Google is trying to restore peace of ming for users by blocking disruptive and deceptive ads.
Google is allowing app developers to monetise their apps in various ways such as in-app purchases, one-time payment, subscriptions or through mobile advertisements. Most free app developers rely on mobile advertisements as it allows them to keep the apps free for users.
Mobile advertisements can be very annoying as they often show at the most inopportune time, waste mobile data and disrupt users from doing whatever they were in the middle of.
Google has updated its monetization and ads policy for the Play Store to rein in apps which are intrusive, show advertising outside of the app and make false claims to deceive users.
Google's new Lockscreen Monetization policy prohibits app developers from showing an advertisement or other such features on the smartphone's lock screen unless it is a launcher or lock screen app. It says "Ads must only be displayed within the app serving them."
This means apps and games which are not exclusively made for the lock screen cannot show advertisements on the lock screen.
Google is also coming down to apps with deceptive advertisements. It prohibits apps from showing advertisements which simulate or impersonate user interface (UI) of another app or notification/pop up window of an operating system.
It also warns app developers against deceptive advertisement which make false claims. Last month, popular mobile browser UC Browser was delisted from the Play Store for an alleged violation on these lines, according to a person claiming to be working for UC Browser. However, UC Web denied these allegations.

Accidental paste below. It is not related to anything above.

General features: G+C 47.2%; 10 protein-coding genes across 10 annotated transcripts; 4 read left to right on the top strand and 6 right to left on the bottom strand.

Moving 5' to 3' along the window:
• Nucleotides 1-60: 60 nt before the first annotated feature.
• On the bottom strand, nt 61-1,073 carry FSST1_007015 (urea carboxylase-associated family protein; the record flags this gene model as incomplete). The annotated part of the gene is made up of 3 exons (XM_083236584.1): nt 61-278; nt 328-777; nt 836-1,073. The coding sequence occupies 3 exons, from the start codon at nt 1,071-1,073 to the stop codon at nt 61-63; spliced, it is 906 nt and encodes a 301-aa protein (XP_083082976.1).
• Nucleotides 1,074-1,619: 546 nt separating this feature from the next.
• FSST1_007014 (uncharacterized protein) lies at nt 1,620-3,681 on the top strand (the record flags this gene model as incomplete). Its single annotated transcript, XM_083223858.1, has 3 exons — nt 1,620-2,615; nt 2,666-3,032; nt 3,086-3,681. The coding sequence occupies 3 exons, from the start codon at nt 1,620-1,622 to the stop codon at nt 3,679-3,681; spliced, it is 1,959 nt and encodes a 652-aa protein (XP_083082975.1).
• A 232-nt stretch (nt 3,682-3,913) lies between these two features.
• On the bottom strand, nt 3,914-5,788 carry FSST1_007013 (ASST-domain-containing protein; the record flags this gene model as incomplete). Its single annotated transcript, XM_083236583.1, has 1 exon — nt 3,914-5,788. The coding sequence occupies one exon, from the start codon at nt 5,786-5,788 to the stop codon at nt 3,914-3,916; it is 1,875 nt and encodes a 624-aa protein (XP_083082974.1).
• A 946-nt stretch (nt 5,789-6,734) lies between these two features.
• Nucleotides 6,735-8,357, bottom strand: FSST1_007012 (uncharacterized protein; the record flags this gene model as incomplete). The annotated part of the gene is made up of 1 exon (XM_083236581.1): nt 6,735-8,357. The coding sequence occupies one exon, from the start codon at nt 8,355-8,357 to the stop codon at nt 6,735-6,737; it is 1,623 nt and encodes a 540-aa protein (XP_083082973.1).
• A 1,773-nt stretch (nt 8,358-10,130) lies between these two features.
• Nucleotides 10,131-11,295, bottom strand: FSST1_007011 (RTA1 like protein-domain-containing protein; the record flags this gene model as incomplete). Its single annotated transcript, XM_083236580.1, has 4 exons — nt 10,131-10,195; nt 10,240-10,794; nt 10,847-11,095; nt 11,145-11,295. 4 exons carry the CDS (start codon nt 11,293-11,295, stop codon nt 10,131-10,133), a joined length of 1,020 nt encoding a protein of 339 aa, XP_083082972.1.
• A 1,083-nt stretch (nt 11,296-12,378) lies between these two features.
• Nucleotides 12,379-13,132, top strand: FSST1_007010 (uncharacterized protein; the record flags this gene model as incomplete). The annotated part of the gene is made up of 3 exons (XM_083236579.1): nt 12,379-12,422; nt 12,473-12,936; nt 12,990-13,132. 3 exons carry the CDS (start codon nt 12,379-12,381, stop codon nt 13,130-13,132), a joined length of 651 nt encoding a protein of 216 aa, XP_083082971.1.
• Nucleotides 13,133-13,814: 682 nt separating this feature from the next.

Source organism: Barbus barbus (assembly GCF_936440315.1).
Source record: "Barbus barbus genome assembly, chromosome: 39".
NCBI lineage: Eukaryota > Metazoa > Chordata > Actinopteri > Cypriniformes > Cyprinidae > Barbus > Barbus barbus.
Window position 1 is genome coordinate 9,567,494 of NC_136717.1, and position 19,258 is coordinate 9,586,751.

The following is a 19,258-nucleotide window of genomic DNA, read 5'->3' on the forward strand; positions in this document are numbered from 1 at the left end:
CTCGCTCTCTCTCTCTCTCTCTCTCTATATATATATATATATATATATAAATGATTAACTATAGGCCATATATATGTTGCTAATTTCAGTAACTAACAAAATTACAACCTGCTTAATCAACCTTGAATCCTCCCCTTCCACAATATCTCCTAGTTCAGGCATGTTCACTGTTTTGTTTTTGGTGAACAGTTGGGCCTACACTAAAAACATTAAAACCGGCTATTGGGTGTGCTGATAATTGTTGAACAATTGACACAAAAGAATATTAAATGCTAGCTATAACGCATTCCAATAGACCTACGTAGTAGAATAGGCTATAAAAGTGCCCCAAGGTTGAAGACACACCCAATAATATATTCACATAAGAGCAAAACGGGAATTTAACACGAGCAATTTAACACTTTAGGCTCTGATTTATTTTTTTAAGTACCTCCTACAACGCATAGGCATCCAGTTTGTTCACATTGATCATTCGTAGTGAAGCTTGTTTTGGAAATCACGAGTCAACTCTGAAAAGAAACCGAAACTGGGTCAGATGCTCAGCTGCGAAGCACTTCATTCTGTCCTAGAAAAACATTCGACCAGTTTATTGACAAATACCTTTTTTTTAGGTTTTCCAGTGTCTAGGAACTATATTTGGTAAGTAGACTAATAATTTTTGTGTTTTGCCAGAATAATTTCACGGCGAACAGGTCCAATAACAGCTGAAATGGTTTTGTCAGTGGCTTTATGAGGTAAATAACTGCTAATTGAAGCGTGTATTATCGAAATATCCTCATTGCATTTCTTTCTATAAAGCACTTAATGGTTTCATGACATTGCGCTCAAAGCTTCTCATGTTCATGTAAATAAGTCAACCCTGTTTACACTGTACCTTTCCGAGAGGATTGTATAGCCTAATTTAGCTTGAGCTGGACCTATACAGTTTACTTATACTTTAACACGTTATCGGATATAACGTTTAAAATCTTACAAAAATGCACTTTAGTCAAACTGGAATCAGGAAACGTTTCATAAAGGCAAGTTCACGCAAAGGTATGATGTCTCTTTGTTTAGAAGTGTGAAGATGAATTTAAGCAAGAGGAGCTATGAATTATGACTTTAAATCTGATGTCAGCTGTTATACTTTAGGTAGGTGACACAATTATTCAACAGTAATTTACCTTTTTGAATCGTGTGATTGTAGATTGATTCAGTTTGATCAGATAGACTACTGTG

The mobile advertisements inside apps mean that for a certain group, the ads need to be appropriate for that age group.
Another disruptive tactic employed by app developers to get users to click on advertisements is by showing them in a way that would compel users to click on them, This can include anything that blocks the entire screen or interface and provide no option to dismiss them and the user ends up tapping multiple times on them in frustration.
The Google policy clearly says, "If an app uses full-screen advertisements to interfere with normal use, they must be easily dismissible without penalty."
To warn users against apps with advertisements, Google has made it mandatory for apps to mention if they carry advertisements right under the install button so a user can see them clearly.